A wave of bloodshed ensued. Rushdie’s Japanese translator was murdered, his Italian translator was stabbed, and 37 people perished in a fire targeting the book’s Turkish translator. While the violence and threat level appeared to abate with the passage of time, allowing Rushdie to emerge from hiding and re-engage with public life, his growing sense of security proved to be illusory. Indeed, the intervening years taught the most alarming lesson of all—that no-one marked for death can ever afford to lower their guard or return to what Rushdie called “a normal life.”

Rushdie is not the only person Iran has sought to terrorize. And the murderous fanaticism of its leaders remains in evidence, even as it seeks to renegotiate an agreement with the West regarding its nuclear program. American law enforcement officials have recently uncovered assassination plots by operatives associated with the Iranian regime against Donald Trump’s former National Security Advisor, John Bolton, dissident Iranian journalist Masih Alinejad, and Iranian-American poet (and Quillette contributor) Roya Hakakian. Writing in The New York Review of Books a year ago, Hakakian relayed the story of her 13-year-old child opening the door to FBI agents, who then informed Hakakian that Iranian operatives were concocting a plan to kill her.

In a timely essay for Quillette, published in May, Paul Berman observed:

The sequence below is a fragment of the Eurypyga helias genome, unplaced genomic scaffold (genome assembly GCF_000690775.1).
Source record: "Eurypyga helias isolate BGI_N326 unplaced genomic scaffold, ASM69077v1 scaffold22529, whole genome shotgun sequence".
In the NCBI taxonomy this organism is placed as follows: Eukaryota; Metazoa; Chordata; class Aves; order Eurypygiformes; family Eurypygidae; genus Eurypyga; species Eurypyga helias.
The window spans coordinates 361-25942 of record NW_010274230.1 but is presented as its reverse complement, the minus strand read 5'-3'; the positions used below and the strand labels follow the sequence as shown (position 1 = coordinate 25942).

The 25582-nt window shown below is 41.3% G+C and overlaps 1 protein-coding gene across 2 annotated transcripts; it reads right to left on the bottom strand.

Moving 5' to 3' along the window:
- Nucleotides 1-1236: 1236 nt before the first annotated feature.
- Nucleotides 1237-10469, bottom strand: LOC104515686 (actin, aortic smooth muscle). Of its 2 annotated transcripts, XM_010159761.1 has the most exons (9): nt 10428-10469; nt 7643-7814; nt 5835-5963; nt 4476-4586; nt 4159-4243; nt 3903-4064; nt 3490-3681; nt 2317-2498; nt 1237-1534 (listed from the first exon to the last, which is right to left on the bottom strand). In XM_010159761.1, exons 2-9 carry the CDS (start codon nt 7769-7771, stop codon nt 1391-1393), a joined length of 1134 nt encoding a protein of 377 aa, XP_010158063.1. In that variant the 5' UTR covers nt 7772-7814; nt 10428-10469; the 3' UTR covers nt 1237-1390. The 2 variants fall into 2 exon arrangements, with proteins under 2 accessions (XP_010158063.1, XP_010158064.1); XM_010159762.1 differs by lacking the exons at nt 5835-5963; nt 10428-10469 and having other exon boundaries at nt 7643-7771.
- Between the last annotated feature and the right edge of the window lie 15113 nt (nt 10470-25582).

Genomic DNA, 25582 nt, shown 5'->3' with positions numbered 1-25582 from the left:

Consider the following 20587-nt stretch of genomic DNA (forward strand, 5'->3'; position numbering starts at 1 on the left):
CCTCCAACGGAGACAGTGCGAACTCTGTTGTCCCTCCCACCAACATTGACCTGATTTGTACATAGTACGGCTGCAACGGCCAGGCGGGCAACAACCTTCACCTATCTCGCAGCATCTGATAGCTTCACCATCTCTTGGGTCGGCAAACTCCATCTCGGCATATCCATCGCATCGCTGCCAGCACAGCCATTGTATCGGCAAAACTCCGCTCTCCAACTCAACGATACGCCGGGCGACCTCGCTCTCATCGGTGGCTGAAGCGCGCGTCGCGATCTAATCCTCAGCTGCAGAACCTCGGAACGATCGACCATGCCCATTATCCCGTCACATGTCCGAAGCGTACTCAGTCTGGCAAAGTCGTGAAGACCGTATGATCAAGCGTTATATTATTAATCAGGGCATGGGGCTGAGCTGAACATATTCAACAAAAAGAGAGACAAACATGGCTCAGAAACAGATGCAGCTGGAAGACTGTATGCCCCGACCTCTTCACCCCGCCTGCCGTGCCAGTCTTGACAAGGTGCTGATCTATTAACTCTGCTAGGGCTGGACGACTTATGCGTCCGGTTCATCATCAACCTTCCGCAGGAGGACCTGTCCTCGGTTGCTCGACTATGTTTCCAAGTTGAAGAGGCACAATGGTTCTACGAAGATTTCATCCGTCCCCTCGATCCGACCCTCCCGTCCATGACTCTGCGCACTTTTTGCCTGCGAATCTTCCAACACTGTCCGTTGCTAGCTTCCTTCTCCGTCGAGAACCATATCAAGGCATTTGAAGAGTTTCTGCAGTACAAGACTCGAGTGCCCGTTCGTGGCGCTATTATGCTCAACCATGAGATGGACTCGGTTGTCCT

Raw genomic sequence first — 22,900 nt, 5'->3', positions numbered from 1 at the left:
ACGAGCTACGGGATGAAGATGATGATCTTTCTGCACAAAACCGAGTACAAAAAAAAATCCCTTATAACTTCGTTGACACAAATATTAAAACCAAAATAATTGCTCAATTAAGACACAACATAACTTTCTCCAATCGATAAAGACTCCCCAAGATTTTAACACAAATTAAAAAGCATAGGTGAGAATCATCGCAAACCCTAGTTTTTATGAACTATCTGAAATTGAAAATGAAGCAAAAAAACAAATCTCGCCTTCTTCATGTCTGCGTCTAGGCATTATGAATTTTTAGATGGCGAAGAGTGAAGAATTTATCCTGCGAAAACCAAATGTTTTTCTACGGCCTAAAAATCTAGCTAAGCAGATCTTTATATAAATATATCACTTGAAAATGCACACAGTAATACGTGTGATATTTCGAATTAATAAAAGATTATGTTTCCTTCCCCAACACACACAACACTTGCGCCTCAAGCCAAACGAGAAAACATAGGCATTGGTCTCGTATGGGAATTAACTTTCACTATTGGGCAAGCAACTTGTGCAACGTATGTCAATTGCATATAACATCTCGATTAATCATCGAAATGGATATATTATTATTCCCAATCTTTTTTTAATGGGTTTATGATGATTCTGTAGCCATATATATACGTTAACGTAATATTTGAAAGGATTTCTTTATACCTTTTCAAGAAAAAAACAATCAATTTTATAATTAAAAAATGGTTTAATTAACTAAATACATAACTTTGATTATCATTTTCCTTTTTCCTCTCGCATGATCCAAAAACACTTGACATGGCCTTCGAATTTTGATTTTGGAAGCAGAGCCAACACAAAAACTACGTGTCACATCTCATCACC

Roya Hakakian and Masih Alinejad happen to be friends, as Hakakian noted in the New York Review, and the combined threats against them suggest a broader policy of violence and intimidation on the part of the Islamic Republic and its operatives in the United States.

This is a policy aimed not just at a couple of inconveniently articulate emigrés, but at the larger circles of the Iranian emigration in America and everywhere else, whose members are bound to pause an additional thoughtful moment before piping up in public about life and oppression back home in far-away Iran. The policy is a display of power. It terrorizes. It succeeds at doing this even if any given plot is foiled, or is suspended, or is merely intimated.
Roya Hakakian and How to Speak About What No One Wants to Hear
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We do not yet know the nature of the relationship—if any—between the Iranian government and Rushdie’s attacker. Early news reports indicate that, “Matar has made social-media posts in support of Iran and its Revolutionary Guard, and in support of Shi’a [Islamist] extremism more broadly,” which could point to Iranian inspiration rather than direction. Either way, the attempt on Rushdie’s life and the sheer ferocity of the attack illustrate the dedication with which fanatics pursue the objects of their hatred, even those who produce works of fiction.

Rushdie understands as well as anyone that this threat is by no means unique to the Islamic Republic of Iran. It issues from adherents of all kinds of radical Islamic movements. In 2005, during the controversy that followed the Danish newspaper Jyllands-Postens publication of 12 editorial cartoons depicting the Prophet Muhammad, Rushdie was one of 12 signatories to a defiant manifesto titled “Together Against a New Totalitarianism,” the full text of which appears below: